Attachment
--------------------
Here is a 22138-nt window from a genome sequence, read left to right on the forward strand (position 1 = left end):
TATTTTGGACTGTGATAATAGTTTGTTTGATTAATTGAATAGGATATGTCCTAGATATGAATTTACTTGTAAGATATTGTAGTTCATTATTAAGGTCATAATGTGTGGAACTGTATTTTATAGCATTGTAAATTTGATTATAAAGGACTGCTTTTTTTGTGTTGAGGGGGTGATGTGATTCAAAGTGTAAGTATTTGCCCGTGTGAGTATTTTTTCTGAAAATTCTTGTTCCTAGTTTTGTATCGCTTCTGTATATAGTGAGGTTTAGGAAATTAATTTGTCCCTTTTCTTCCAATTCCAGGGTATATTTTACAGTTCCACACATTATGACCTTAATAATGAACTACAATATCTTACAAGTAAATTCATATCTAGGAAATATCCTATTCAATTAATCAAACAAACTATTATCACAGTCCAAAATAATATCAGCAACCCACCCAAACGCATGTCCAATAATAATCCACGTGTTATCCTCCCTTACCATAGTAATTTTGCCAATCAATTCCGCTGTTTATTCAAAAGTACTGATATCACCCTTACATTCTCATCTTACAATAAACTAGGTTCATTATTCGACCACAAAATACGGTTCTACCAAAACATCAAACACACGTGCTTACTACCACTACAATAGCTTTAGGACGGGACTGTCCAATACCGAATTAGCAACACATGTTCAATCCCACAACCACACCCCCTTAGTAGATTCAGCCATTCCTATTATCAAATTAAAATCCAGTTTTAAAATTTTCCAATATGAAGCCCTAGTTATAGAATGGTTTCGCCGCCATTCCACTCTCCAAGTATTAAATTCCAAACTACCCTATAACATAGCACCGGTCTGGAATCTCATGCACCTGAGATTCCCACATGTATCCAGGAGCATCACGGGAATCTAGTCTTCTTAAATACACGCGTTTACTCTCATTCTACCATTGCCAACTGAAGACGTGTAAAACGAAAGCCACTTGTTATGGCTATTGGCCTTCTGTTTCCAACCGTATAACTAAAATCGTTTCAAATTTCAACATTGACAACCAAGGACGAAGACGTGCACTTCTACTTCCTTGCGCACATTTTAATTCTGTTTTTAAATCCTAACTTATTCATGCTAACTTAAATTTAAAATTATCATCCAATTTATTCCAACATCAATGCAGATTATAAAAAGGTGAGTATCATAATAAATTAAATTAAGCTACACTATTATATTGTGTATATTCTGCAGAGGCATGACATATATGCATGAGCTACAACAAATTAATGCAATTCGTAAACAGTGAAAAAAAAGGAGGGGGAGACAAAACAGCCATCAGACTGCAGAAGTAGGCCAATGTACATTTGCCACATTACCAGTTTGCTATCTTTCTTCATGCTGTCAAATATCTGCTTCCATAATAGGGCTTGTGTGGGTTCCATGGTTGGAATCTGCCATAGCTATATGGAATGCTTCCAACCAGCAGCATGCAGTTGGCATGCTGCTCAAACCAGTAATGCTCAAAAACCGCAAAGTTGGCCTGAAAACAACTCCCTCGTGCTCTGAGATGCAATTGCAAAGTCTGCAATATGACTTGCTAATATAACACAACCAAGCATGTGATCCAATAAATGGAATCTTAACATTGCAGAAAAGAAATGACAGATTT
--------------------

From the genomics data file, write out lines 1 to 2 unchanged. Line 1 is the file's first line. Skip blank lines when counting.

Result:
Here is a 22138-nt window from a genome sequence, read left to right on the forward strand (position 1 = left end):
TATTTTGGACTGTGATAATAGTTTGTTTGATTAATTGAATAGGATATGTCCTAGATATGAATTTACTTGTAAGATATTGTAGTTCATTATTAAGGTCATAATGTGTGGAACTGTATTTTATAGCATTGTAAATTTGATTATAAAGGACTGCTTTTTTTGTGTTGAGGGGGTGATGTGATTCAAAGTGTAAGTATTTGCCCGTGTGAGTATTTTTTCTGAAAATTCTTGTTCCTAGTTTTGTATCGCTTCTGTATATAGTGAGGTTTAGGAAATTAATTTGTCCCTTTTCTTCCAATTCCAGGGTATATTTTACAGTTCCACACATTATGACCTTAATAATGAACTACAATATCTTACAAGTAAATTCATATCTAGGAAATATCCTATTCAATTAATCAAACAAACTATTATCACAGTCCAAAATAATATCAGCAACCCACCCAAACGCATGTCCAATAATAATCCACGTGTTATCCTCCCTTACCATAGTAATTTTGCCAATCAATTCCGCTGTTTATTCAAAAGTACTGATATCACCCTTACATTCTCATCTTACAATAAACTAGGTTCATTATTCGACCACAAAATACGGTTCTACCAAAACATCAAACACACGTGCTTACTACCACTACAATAGCTTTAGGACGGGACTGTCCAATACCGAATTAGCAACACATGTTCAATCCCACAACCACACCCCCTTAGTAGATTCAGCCATTCCTATTATCAAATTAAAATCCAGTTTTAAAATTTTCCAATATGAAGCCCTAGTTATAGAATGGTTTCGCCGCCATTCCACTCTCCAAGTATTAAATTCCAAACTACCCTATAACATAGCACCGGTCTGGAATCTCATGCACCTGAGATTCCCACATGTATCCAGGAGCATCACGGGAATCTAGTCTTCTTAAATACACGCGTTTACTCTCATTCTACCATTGCCAACTGAAGACGTGTAAAACGAAAGCCACTTGTTATGGCTATTGGCCTTCTGTTTCCAACCGTATAACTAAAATCGTTTCAAATTTCAACATTGACAACCAAGGACGAAGACGTGCACTTCTACTTCCTTGCGCACATTTTAATTCTGTTTTTAAATCCTAACTTATTCATGCTAACTTAAATTTAAAATTATCATCCAATTTATTCCAACATCAATGCAGATTATAAAAAGGTGAGTATCATAATAAATTAAATTAAGCTACACTATTATATTGTGTATATTCTGCAGAGGCATGACATATATGCATGAGCTACAACAAATTAATGCAATTCGTAAACAGTGAAAAAAAAGGAGGGGGAGACAAAACAGCCATCAGACTGCAGAAGTAGGCCAATGTACATTTGCCACATTACCAGTTTGCTATCTTTCTTCATGCTGTCAAATATCTGCTTCCATAATAGGGCTTGTGTGGGTTCCATGGTTGGAATCTGCCATAGCTATATGGAATGCTTCCAACCAGCAGCATGCAGTTGGCATGCTGCTCAAACCAGTAATGCTCAAAAACCGCAAAGTTGGCCTGAAAACAACTCCCTCGTGCTCTGAGATGCAATTGCAAAGTCTGCAATATGACTTGCTAATATAACACAACCAAGCATGTGATCCAATAAATGGAATCTTAACATTGCAGAAAAGAAATGACAGATTT